It is urged that defendants were temporarily insane at the time of the commission of the crime in question and for that reason should not have been found guilty by the jury. We find no evidence of record supporting this claim and the utmost that can be said of defendants' contentions with respect thereto is that a psychiatrist, testifying in their behalf during the trial, stated that in his opinion Hickock knew right from wrong at the time of the commission of the crimes and that he had no opinion on that subject as far as Smith was concerned. In any event, the very most that can be said *482 for defendants' position on this point is that the question of their sanity at the time of the commission of the crimes was determined by the jury upon the evidence introduced bearing upon such issue. Therefore, under the decisions to which we have last above referred, and see, also, State v. Mendzlewski, 180 Kan. 11, 13, 14, 299 P.2d 598, this claim affords no sound basis for reversal of the judgments.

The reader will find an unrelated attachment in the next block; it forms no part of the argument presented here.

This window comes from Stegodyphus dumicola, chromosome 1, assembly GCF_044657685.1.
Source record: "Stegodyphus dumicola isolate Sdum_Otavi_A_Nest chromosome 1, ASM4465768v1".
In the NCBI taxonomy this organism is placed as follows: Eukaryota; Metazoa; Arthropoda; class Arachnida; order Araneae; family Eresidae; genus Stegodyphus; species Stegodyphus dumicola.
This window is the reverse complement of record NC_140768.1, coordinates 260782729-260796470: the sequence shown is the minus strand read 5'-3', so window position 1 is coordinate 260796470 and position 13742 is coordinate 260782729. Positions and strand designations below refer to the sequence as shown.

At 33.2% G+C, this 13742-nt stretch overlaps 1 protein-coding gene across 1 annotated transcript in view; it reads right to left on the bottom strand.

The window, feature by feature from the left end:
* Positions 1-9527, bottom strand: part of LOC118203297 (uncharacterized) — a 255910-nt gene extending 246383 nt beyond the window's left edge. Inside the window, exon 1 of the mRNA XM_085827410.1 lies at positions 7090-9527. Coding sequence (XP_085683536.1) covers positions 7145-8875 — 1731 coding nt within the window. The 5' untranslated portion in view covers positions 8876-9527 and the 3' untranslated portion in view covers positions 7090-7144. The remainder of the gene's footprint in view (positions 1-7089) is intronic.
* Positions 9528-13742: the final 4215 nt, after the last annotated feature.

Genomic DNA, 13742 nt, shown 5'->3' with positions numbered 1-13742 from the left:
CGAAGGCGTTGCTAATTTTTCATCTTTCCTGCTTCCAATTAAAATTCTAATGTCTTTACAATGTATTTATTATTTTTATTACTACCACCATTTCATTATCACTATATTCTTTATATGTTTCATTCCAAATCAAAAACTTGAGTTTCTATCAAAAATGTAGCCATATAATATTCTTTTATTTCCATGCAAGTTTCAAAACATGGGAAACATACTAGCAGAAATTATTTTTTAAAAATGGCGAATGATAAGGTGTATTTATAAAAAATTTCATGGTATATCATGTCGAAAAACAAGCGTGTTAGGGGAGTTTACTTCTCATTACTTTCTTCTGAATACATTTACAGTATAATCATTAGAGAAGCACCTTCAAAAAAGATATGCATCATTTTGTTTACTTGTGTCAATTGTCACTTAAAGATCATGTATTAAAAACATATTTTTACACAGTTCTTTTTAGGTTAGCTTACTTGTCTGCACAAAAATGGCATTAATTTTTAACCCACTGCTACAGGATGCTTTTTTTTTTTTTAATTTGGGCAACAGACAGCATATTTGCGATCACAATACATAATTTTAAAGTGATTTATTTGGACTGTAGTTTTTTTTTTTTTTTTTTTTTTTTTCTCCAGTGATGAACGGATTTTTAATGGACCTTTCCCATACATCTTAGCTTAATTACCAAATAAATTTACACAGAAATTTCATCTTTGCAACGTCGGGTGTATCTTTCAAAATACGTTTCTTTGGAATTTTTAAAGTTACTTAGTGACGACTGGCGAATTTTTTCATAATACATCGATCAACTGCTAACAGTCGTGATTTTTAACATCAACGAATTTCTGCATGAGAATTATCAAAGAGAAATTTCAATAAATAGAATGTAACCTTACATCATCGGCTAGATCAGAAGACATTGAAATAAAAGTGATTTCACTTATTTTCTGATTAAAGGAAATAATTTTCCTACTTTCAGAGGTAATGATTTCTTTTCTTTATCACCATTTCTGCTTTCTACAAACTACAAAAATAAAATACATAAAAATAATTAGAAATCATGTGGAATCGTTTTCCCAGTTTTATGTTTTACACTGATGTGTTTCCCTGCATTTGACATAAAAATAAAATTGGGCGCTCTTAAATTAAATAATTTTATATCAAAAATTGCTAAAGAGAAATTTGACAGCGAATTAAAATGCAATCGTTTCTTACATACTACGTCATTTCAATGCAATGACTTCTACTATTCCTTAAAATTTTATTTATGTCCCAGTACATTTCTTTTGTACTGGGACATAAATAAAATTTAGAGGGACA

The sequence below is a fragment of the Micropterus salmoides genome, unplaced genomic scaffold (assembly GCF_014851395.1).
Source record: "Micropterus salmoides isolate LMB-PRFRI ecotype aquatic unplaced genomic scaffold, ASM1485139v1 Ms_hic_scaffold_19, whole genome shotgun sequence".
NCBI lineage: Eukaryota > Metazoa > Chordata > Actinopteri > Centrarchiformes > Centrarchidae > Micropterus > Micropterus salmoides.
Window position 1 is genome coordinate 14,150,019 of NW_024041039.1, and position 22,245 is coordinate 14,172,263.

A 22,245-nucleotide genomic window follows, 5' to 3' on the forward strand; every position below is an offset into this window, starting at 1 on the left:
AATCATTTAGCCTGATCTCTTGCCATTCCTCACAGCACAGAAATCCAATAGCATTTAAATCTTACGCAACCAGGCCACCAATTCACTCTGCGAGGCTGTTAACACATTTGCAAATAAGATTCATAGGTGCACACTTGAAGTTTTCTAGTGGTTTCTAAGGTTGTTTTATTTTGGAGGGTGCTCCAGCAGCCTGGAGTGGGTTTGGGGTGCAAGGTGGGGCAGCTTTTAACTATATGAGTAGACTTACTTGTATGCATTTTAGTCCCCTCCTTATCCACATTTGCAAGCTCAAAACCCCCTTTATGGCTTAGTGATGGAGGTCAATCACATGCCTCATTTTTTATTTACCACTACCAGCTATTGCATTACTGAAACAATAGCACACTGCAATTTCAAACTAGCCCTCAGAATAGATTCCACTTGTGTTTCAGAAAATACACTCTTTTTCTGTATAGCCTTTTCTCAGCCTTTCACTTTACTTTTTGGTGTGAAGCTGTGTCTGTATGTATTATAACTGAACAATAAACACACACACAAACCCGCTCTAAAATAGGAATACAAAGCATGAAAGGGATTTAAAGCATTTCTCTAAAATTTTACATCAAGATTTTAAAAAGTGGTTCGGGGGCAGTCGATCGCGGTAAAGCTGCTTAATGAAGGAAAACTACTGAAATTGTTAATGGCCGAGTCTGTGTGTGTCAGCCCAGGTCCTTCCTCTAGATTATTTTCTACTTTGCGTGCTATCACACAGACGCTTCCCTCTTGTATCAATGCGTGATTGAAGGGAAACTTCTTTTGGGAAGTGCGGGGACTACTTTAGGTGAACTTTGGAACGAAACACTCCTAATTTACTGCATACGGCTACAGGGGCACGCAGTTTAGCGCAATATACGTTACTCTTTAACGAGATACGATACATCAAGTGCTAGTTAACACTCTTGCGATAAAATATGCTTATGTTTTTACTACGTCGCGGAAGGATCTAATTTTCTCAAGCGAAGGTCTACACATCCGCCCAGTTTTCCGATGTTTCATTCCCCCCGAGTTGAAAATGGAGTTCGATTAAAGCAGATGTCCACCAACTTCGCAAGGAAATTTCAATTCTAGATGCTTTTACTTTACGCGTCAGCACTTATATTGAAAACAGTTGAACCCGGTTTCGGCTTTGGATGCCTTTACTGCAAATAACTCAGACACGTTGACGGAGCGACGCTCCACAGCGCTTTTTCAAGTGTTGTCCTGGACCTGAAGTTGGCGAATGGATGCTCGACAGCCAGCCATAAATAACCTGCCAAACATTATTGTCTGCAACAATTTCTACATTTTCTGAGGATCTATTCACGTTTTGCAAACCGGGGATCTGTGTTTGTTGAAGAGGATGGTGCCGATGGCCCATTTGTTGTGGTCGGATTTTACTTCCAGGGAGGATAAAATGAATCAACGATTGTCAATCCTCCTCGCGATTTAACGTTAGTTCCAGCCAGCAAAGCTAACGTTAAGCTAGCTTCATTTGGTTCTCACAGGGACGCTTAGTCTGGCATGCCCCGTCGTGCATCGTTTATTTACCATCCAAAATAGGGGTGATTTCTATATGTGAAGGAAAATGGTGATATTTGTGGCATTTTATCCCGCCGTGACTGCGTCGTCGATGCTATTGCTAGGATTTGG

Defendants contend that the trial court erred in overruling Hickock's motion, of March 14, 1960, for a continuance, heretofore mentioned. This claim is premised upon the proposition that during the presentation of such motion the trial court's attention was called to the fact that by happenstance the farm sale of the property of the Clutter estate had been advertised and was to be held on March 21, 1960, the day before the trial was to commence, and it was suggested that fact might deprive defendants of a fair trial. After hearing arguments on that question, and the specific ground on which the motion for continuance was initially based, i.e., inability of Hickock's father to appear as a witness at the trial because of illness, the trial court overruled the motion. No claim of error with respect to this ruling was made by the defendants on the hearing of their motions for a new trial and, aside from a suggestion the overruling thereof might have been prejudicial to them for the reasons suggested at the hearing on the motions, no showing is here made that they were prejudiced by that action. Under the foregoing circumstances there are at least two reasons why this phase of the trial court's ruling did not constitute reversible error. First, it is a long standing rule of this court that, in a criminal action, alleged trial errors not heard and presented on the hearing of a motion for a new trial are unavailing on appeal. (See, e.g., State v. Haught, 180 Kan. 96, 100, 299 P.2d 573, and cases there cited.) And second, it has been held many times, and is well-established in this jurisdiction, that the matter of a continuance in a criminal prosecution is largely within the discretion of the trial court and that its ruling thereon will not be disturbed unless it has been made to appear that such discretion has been abused to the prejudice of substantial rights of a defendant. (State v. Smith, 173 Kan. 807, 812, 252 P.2d 917; State v. Morrow, 179 Kan. 63, 292 P.2d 1094, and decisions there cited; State v. Stubbs, 186 Kan. 266, 271, 349 P.2d 936, and decisions there cited.)